80,000 take part in peaceful Jakarta rally against US move

Around 80,000 people yesterday took part in a rally at the National Monument in central Jakarta to protest against US President Donald Trump's controversial decision to recognise Jerusalem as the capital of Israel.

It was the biggest protest in Indonesia since Mr Trump's move on Dec 6 to reverse decades of United States policy. The turnout of the Defend Palestine rally had grown from 40,000 at around 8am local time (9am Singapore time) to 80,000, said Jakarta police spokesman Argo Yuwono. The rally ended shortly after noon.

The protest was peaceful but rows of police officers stood guard behind coils of barbed wire outside the US Embassy just 100m away from the protest site. In response to a query from The Straits Times, Colonel Argo said 20,000 police officers as well as military and municipal government security troops were deployed to ensure security.

Yesterday's rally was organised by the Indonesian Ulema Council and several Islamic organisations.

"We urge all countries to reject the unilateral and illegal decision of President Donald Trump to make Jerusalem Israel's capital," Mr Anwar Abbas, secretary-general of the Indonesian Ulema Council, told the crowd, which included people from all walks of life. "We call on all Indonesian people to boycott US and Israel products in this country" if Mr Trump does not revoke his action, Mr Anwar said, reading from a petition due to be handed to the US Ambassador in Indonesia.

Many of the protesters were clad in white and waved Palestinian flags. One of the protesters, entrepreneur Lukman Abdul Jabar, 30, told The Straits Times: "We want Palestine to be freed. We support them. We demand that world leaders, including Jokowi, not only condemn but (also) prepare peace troops to ensure things are fixed."


Tens of thousands of Indonesians turned up yesterday at a protest near the US Embassy in Jakarta against US President Donald Trump's move to recognise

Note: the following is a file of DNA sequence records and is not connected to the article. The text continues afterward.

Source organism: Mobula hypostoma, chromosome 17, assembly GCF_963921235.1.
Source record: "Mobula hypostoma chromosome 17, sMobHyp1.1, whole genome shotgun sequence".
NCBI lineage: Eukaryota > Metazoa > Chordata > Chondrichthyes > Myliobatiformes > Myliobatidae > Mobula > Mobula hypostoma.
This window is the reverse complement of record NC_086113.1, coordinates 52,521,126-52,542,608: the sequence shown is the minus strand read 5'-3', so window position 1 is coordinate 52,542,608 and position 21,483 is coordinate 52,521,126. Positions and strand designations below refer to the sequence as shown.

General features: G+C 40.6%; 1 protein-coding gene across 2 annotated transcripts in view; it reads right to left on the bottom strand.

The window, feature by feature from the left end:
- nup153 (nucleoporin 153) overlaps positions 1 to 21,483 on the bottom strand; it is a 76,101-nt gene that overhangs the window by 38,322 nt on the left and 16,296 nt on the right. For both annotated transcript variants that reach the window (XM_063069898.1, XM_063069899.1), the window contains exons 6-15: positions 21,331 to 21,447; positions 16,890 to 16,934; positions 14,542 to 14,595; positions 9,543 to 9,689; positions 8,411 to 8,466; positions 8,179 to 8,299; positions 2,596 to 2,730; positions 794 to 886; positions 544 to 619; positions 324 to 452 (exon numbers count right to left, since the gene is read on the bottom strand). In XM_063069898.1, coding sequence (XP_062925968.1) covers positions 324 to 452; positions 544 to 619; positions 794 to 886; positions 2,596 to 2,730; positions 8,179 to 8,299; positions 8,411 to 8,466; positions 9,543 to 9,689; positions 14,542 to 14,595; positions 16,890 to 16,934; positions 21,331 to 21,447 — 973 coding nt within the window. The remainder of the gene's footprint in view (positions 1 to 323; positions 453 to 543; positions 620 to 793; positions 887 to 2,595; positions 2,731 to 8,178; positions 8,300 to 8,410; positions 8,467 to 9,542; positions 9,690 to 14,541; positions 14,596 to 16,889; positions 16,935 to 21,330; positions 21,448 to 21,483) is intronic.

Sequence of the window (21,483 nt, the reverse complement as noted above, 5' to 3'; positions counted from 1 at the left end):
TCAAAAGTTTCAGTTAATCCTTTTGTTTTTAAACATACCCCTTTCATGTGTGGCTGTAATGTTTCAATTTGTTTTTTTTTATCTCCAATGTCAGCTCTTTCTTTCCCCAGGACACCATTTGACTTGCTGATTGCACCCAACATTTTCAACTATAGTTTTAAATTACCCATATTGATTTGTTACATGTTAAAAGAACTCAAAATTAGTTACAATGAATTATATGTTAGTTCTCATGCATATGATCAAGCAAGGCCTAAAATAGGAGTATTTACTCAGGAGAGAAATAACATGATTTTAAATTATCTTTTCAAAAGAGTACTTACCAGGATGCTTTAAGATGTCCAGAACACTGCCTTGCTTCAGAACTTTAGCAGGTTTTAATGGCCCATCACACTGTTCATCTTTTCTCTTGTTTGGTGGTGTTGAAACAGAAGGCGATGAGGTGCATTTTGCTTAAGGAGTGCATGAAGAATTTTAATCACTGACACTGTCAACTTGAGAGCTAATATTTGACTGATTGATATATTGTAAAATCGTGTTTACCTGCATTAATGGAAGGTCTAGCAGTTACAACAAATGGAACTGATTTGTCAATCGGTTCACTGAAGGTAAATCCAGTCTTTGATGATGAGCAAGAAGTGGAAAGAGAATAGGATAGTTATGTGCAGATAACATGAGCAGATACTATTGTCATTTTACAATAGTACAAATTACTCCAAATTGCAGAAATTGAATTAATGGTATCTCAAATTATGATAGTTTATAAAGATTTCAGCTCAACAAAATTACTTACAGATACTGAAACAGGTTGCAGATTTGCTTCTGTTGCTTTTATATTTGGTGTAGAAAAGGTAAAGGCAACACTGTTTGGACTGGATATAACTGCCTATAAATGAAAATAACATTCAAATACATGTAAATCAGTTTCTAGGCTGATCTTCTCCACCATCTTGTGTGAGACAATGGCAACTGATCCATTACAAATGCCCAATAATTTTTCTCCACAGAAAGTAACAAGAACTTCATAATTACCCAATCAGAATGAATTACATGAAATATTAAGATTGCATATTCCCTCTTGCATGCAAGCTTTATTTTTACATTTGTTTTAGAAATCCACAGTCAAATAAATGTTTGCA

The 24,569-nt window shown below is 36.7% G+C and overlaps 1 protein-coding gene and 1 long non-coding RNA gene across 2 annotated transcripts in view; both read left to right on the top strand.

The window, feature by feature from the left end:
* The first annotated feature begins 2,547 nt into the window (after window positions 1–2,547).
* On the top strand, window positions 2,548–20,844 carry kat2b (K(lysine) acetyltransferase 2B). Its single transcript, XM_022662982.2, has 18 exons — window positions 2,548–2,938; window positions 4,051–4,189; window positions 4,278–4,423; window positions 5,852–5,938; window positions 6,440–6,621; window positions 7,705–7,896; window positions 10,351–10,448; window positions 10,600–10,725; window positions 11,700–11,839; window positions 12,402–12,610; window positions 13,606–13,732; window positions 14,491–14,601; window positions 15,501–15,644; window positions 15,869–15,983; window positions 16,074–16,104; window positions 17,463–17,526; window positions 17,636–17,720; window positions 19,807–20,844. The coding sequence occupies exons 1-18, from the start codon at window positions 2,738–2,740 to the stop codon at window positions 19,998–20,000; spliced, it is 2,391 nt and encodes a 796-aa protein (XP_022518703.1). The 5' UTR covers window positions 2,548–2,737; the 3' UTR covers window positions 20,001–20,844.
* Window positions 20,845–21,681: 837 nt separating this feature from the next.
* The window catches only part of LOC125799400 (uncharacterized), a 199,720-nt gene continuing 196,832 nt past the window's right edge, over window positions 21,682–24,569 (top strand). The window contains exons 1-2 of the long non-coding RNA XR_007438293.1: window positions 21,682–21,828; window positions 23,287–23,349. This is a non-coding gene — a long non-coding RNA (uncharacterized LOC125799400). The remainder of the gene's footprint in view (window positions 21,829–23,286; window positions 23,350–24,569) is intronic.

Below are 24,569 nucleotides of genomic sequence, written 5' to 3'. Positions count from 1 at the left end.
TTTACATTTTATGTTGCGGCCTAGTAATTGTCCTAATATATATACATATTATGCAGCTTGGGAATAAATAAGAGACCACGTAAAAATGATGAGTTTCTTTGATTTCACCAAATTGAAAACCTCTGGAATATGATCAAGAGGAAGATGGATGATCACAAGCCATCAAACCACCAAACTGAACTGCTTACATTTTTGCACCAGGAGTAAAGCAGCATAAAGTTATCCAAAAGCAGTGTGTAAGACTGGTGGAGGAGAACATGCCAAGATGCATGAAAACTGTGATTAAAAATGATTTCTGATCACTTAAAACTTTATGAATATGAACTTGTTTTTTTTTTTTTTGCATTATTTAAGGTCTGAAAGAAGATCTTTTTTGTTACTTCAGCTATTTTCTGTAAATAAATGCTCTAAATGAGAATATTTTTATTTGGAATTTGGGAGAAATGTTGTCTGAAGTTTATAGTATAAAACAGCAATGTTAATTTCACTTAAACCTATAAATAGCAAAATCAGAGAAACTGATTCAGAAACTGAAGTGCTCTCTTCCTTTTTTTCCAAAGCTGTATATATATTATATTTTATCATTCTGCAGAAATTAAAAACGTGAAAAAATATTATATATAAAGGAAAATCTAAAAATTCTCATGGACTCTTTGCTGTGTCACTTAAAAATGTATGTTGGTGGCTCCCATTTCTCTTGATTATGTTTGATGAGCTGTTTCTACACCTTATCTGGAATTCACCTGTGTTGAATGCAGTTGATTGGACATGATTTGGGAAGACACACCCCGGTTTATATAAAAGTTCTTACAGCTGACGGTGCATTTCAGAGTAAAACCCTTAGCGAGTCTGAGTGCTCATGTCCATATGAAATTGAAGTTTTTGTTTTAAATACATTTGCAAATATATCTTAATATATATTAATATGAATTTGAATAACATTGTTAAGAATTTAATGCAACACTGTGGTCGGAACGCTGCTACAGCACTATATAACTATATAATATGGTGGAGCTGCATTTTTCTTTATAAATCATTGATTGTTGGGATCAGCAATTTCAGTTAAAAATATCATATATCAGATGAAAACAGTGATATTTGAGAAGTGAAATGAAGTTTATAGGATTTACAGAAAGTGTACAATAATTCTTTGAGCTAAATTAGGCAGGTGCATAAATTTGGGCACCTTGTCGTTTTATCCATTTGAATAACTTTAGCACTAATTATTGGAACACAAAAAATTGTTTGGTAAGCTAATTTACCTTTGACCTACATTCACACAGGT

Jerusalem as the Israeli capital. PHOTO: AGENCE FRANCE-PRESSE

Mr Trump's announcement has been met with angry protests around the world, including in Malaysia and Indonesia, which is the world's most populous Muslim-majority nation.

On Dec 10, some 6,000 protesters gathered outside the US Embassy in Jakarta. The protest was led by Prosperous Justice Party (PKS) secretary-general Mustafa Kamal and its president Sohibul Iman. The PKS is an Islamic political party that is part of the opposition coalition in Indonesia.

On the same day, a separate group comprising activists from Masyarakat Relawan Indonesia, or the Indonesia Volunteer Society, gathered at the Hotel Indonesia roundabout - the heart of the main thoroughfare in central Jakarta that is closed every Sunday for Car-Free Day - to voice their opposition.

Last Friday, protesters again gathered outside the US Embassy in Jakarta, burning US flags and demanding that President Joko Widodo order the US Ambassador to leave the country. A protest was also held on the same day in Cirebon, West Java, where people gathered outside a main mosque to condemn Mr Trump's Jerusalem decision.

  • 20,000

    Number of police officers, military and municipal government security troops deployed to ensure security at yesterday's rally.

Israel captured East Jerusalem in the 1967 Six-Day War and declared the entire city as its capital in 1980, a move condemned by the international community to this day. The Palestinians hope that part of the city will be the capital of a future independent state.


Big rally in Jakarta against Trump's decision

Indonesian activists gathering for a protest against United States President Donald Trump's decision to recognise Jerusalem as the capital of Israel, at the National Monument in Jakarta yesterday. The turnout of some 80,000 makes the rally the biggest in Indonesia since Mr Trump's move on Dec 6 to reverse decades of US policy.



 

 


A version of this article appeared in the print edition of The Straits Times on December 18, 2017, with the headline '80,000 take part in peaceful Jakarta rally against US move'. Print Edition | Subscribe